Colourful language.

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To me, the purest purpose of an expletive is to convey that a feeling is so strong that it cannot be expressed in our normal words (whether this is an accurate assertion is a different argument).

Tonight, Baby W was complaining about something, possibly that she was too warm, so I took her out of her sleeping bag. As I hastily undid the shoulder snaps, I felt myself tugging a hair at the back of her head. I braced myself as, for a brief, silent moment, she absorbed what had just happened. Then she let loose a heartrending cry that expended all the air in her lungs and kept on going, soundlessly. She loaded up on air again for a forceful scream, followed by lots of swearing.

I’m pretty sure that babies swear.

I heard it when G was tiny, and I’m hearing it again with W. Normal crying is mostly vowels. Sometimes she says the classic “waaaah” when she’s pretty upset. But when she really gets mad, like she did tonight, she breaks out some more consonants, mostly “m,” “n” and “g,” and utters strings of miserable syllables. It tells a story of shock, misery, anger and betrayal, and it goes on for a while. Betrayal being a relatively new thing to her, she feels it keenly.


A wrench on a bridge

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Wrench on a bridge

Last weekend on a family bike ride, we crossed over a recently-constructed bridge.  Somebody broke a spanner; somebody (else?) posed it like this.

I’m guessing that somebody used something stronger than elbow grease on this guy.

I didn’t stop to look for bolts nearby that this would have fit.  F and G were on (in) the cargobike at the crest of the bridge, waiting patiently for me to finish playing with the camera.  We’d been enticed out by the forecast of a mild, sunny morning, but it was cold and windy, and no sooner were we safely home than it started really bucketing down.


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It started with mild curiosity and a couple of pretty snapshots.  How nice.  Maybe I’ll post them on my new practically-empty webpage.  But I kept finding out things I didn’t know and so this trivial little post has expanded.  So that I can move on, here is the result of my noticing butterflies this year.

One morning, not long ago, I stepped out the door into an unexpected curtain of warm humid air.  It was reminiscent of summer at home.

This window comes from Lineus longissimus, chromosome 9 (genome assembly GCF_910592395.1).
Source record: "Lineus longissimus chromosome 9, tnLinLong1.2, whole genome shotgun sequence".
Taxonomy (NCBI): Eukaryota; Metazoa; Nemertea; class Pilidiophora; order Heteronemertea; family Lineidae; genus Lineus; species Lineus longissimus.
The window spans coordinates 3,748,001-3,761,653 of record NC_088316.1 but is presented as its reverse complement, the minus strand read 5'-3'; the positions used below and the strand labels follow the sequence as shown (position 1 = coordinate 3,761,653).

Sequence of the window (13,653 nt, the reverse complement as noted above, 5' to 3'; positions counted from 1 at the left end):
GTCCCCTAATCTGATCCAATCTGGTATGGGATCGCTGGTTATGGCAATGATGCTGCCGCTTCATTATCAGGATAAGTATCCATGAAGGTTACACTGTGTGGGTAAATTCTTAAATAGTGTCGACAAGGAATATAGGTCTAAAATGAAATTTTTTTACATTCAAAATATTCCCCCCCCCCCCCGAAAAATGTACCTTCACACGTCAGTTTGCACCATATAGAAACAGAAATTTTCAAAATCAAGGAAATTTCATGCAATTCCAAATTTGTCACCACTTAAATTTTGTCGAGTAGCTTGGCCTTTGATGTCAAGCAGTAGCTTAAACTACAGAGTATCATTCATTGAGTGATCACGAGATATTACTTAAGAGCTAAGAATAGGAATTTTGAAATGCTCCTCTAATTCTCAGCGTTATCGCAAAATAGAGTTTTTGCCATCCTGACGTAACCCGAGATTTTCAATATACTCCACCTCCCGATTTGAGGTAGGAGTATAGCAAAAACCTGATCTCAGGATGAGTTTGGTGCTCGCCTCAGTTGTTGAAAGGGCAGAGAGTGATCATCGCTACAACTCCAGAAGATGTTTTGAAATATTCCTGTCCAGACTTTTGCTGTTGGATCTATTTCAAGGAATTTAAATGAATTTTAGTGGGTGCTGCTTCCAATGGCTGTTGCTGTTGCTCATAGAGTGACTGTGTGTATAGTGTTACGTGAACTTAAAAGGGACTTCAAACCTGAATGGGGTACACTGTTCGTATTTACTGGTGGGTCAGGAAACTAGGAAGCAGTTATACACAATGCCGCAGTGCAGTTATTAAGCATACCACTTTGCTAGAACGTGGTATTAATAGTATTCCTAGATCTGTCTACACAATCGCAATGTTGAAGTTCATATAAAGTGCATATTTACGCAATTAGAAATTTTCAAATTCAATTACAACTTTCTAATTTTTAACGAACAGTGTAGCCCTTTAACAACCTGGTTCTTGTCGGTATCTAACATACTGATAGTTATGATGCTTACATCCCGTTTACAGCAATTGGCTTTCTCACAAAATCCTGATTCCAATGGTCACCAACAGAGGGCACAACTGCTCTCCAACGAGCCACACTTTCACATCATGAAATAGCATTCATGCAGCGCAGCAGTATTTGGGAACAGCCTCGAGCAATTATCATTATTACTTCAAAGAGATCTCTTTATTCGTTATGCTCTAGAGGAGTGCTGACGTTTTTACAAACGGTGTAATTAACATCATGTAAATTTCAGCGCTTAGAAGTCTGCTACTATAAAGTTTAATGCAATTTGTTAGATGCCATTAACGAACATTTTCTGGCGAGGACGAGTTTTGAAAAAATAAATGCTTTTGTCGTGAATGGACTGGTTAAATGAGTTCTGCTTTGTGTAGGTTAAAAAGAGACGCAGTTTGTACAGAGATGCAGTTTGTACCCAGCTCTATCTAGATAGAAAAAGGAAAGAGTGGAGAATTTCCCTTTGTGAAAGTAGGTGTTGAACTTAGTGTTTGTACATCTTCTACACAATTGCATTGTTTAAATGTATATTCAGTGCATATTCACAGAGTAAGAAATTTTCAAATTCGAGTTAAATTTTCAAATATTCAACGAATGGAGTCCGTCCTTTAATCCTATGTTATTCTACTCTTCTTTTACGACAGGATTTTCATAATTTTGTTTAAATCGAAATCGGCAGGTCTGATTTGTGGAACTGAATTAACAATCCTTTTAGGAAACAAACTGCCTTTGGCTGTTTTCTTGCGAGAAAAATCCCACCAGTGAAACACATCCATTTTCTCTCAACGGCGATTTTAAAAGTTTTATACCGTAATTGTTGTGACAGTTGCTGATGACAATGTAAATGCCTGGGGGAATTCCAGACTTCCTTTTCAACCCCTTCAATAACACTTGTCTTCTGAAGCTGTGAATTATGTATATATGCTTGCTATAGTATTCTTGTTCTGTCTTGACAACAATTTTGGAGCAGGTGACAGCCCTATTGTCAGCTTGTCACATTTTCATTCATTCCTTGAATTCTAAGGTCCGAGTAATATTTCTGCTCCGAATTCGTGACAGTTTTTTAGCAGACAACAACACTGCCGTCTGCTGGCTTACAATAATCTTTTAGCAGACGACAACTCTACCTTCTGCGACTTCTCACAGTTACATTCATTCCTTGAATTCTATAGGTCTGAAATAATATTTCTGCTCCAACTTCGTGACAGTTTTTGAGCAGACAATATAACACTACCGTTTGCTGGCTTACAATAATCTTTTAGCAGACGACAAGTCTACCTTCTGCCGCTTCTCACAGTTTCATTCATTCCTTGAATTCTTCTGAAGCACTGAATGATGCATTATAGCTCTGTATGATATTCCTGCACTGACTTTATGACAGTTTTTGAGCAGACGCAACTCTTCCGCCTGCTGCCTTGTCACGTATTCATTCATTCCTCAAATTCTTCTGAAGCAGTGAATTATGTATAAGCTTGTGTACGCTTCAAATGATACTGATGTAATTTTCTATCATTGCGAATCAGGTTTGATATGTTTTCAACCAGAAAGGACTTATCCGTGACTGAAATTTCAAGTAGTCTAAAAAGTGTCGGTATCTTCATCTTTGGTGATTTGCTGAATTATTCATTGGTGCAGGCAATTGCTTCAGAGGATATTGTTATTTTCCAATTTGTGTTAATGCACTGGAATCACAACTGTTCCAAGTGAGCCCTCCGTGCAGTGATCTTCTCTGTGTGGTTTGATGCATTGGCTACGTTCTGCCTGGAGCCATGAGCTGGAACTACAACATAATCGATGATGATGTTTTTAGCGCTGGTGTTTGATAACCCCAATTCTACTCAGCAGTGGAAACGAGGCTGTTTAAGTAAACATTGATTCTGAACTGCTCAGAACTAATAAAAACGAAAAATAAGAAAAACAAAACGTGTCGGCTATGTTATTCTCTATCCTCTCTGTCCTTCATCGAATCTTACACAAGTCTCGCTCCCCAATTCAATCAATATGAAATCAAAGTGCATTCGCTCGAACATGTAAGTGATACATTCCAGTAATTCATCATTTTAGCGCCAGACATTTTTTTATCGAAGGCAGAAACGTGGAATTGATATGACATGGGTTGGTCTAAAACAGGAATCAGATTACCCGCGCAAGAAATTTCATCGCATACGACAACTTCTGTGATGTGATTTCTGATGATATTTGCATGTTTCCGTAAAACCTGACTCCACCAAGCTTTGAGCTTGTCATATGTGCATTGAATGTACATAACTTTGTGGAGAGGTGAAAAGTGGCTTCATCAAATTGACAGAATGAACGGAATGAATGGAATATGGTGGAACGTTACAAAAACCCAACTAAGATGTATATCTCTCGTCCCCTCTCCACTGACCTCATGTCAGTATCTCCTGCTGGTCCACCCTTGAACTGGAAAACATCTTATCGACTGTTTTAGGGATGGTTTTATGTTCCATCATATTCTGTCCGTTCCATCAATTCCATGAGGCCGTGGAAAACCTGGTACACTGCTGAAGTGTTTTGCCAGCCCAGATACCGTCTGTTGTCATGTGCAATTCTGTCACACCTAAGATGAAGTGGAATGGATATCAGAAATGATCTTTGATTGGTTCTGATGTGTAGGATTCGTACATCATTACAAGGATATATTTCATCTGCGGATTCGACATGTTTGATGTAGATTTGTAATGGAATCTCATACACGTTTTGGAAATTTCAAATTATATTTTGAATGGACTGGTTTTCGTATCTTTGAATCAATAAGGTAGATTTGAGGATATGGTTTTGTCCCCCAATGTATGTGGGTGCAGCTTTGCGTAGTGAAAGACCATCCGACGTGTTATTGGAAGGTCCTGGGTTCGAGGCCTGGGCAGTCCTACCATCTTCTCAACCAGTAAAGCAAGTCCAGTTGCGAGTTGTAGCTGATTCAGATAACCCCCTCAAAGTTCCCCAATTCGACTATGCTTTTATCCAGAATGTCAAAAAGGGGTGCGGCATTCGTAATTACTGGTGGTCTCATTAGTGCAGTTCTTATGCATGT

In the garden we have three buddleia: two purple and one white.  They bloomed fantastically this year and attracted lots of insects.  That sounds less pleasant than it was.  The garden was aflutter with butterflies.

What made me start looking was that in July we were overrun by aliens!

Peacock butterfly

There were so many and they looked so funky I thought for sure they were an invading species, pushing out the natives.  Eventually I got it together and looked to see what they are.

This was one of those times where you do a search for something that it’s never crossed your mind to look for and there’s a whole website full of the answers to more questions than you even knew had been asked.  In this case, the site’s called UK Butterflies (, and it’s beautifully, visually organized and easy to navigate.

There, I discovered we didn’t have aliens.  They’re not even rare.  They’re called Peacocks, for an obvious reason.   Or Inachis io. To me, they still look a bit too cool to hang out in the Northern Hemisphere.

This looks more normal to me.


It’s a Painted Lady.  We have these in North America too, according to this page from the Canadian Biodiversity Information Facility, which seems to be an online version of The Butterflies of Canada by Ross A. Layberry, Peter W. Hall, and J. Donald Lafontaine.  There were probably lots of these all along but I was distracted by the aliens.

One of each!


Who else was there?  Apparently this is a female “Small White.”  The male has only one black spot (The Butterflies of Canada again).


Really getting going at this point, I was starting to feel compelled to run for my camera whenever something I didn’t have in my collection flitted by.

Here we appear to have an example of the Large White, which if I’d cropped the shot differently would actually appear larger than the Small White…for me the giveaway is that the sooty colour at the tips of the forewings goes around the corner on the Large White.  Both of these guys like cabbage and so they’re also called “cabbage whites.”


I also saw, but couldn’t capture, a brighter yellow one that wouldn’t stand still, which by the colour I’d guess was a Brimstone.

The next time I was at work I discovered one of these meandering around the edge of the pond.  This, I see, is called a Gatekeeper.


Back at home, a Red Admiral.


It took me a while to get a shot of one of these.  They didn’t seem to sit still for long.


(Slurrrp…)  It’s a Comma.  There’s a mark on the underside that somebody/somebodies decided looked like a comma. (Good picture at  I never spotted that but I was struck by the scalloped trailing edges of the wings.

Whew.  So there they are!  I can move on now.  But after all that reading about butterflies, I will never be able to forget that “nectar” is a verb.